Replacing PCSOs with police officers will give Cambridgeshire Constabulary the flexibility it needs to put more officers on the frontline.
That was the promise from Cambridgeshire’s Police and Crime Commissioner Jason Ablewhite, who was speaking after this week’s announcement that the county’s police force is to shed nearly 50 PCSOs following a major review of the service.
Mr Ablewhite also promised there would be no police station closures “not on my watch” and that Fenland is likely to have two response bases one in March and one in Wisbech instead of the one it has at the moment in March.
Mr Ablewhite explained that PCSOs are ironically more expensive than a fully warranted police officer, particularly in their early years of employment but they are not so flexible in their deployment as they do not have powers of arrest, can not carry out warranted duties such as searches and do not have the power of entry.
“This is why we need more PCs they are much more effective. The idea was when PCSOS were introduced 15 years ago that they would provide a visible presence in communities at a reasonable cost. That has changed they are doing more and more work that should really be carried out by police officers including investigation and are not doing the community work they were originally aimed at doing. The aim is to recruit 50 more police officers by April next year.
“We will be reducing the number of PCSOs from 126 to 80 but that will be through natural wastage, people leaving will no be replaced - no one will be losing their jobs.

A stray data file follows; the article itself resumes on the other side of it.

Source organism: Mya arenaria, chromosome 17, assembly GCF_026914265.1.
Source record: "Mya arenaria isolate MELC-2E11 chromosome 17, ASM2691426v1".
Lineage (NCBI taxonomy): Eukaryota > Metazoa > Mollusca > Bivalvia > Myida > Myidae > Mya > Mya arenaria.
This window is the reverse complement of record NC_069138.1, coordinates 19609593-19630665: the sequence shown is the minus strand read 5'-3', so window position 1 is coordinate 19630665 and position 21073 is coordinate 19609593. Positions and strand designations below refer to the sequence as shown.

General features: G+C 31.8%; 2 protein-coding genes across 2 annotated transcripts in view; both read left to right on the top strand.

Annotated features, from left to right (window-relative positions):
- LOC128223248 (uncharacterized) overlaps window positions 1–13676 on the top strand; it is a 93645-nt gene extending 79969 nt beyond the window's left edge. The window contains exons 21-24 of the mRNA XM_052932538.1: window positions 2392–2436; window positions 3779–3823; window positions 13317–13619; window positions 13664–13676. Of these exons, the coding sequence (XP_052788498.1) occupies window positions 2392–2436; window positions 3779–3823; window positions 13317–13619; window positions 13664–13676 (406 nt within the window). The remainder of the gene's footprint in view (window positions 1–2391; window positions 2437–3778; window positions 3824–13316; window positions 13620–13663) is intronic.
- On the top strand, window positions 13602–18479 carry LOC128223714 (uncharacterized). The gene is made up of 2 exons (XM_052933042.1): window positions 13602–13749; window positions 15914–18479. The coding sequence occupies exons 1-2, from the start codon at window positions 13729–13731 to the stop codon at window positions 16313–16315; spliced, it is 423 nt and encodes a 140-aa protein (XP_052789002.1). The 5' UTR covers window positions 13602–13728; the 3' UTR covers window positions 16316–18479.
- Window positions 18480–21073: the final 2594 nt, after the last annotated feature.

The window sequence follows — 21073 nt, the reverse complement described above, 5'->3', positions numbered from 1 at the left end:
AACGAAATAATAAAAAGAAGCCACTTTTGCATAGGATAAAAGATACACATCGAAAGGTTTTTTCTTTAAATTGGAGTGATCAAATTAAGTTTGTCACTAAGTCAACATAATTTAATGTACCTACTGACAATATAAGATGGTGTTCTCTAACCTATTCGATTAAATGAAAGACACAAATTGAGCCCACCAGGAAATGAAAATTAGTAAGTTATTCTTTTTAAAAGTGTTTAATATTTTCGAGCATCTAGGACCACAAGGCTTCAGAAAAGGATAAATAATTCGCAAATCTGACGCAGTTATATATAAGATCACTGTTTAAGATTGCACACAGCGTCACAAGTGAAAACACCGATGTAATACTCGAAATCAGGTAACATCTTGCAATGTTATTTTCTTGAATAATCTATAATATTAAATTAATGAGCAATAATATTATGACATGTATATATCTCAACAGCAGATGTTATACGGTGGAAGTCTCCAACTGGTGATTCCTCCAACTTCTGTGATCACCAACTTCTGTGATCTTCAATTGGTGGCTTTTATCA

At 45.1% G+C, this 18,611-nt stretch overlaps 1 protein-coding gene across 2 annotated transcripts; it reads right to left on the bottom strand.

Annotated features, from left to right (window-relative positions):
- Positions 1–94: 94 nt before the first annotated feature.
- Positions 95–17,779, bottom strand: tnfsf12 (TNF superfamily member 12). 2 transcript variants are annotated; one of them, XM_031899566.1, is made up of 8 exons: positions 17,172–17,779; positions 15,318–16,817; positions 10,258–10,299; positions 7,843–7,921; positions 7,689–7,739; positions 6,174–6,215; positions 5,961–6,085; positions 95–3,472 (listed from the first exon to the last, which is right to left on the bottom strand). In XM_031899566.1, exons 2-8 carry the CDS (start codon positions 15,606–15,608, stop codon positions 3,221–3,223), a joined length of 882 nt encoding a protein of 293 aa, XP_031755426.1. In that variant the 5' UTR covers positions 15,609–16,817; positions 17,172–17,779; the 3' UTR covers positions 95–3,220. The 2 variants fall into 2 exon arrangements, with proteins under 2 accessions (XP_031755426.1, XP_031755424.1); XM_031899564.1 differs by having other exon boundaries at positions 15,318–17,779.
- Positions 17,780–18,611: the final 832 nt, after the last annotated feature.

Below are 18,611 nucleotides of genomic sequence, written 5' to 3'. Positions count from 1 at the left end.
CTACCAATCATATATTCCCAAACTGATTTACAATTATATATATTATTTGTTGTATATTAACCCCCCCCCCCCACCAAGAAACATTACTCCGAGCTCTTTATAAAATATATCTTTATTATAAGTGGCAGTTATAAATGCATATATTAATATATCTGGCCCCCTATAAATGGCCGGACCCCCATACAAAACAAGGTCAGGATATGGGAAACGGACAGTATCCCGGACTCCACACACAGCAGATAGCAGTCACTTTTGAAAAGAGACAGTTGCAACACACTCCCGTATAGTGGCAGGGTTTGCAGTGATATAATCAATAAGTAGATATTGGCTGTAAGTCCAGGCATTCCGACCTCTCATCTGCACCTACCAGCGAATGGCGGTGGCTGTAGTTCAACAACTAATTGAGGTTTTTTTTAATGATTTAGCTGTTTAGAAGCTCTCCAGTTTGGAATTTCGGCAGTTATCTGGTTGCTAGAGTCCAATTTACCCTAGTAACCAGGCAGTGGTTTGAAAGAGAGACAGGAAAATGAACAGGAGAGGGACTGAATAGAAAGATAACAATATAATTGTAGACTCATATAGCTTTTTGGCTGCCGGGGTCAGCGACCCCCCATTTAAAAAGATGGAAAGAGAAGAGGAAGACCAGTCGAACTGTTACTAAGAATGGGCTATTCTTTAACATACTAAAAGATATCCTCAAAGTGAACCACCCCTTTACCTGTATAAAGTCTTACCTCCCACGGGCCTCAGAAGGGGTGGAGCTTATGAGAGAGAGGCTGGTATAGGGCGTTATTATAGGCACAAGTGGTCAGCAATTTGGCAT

“So in the short term at least we will not only have over 100 PCSOs we will have 50 more constables. Eventually we would like to see that increase further to 100 more. The 80 remaining PCSOs will be more focused in the community, especially in rural areas like Fenland,” said Mr Ablewhite.
His “aspiration” is to continue to have two front counters for the public to access in Fenland.
Mr Ablewhite said one of the biggest challenges he faces is trying to convince the government to properly fund Cambridgeshire Constabulary.
“I get 43p per head of the population, the average nationally is 55p per head. It is not by accident that this is one of the safest places to live in the country, it takes a lot of work and effort and in order for it to remain safe we need proper funding. The vast majority of the money I get to spend on policing comes from the government, which is why it is important to put the pressure on to get our fair share.
“I’m not asking for any more than other places I just want to see Cambridgeshire receive the average 55p, having that extra money could equate to around 200 more frontline police officers.”
Mr Ablewhite is also keen to work more closely with other services and is convinced putting the governance of the county’s fire service under his wing makes the most sense and will allow for a closer working partnership including the sharing of resources to help cut costs.
“I’m really hoping that I will get the go-ahead for joint governance of the two services, we can then re-evaluate and draw up a joint strategy,” he said.
He was also highly critical of other services who shunt their responsibilities on to the police.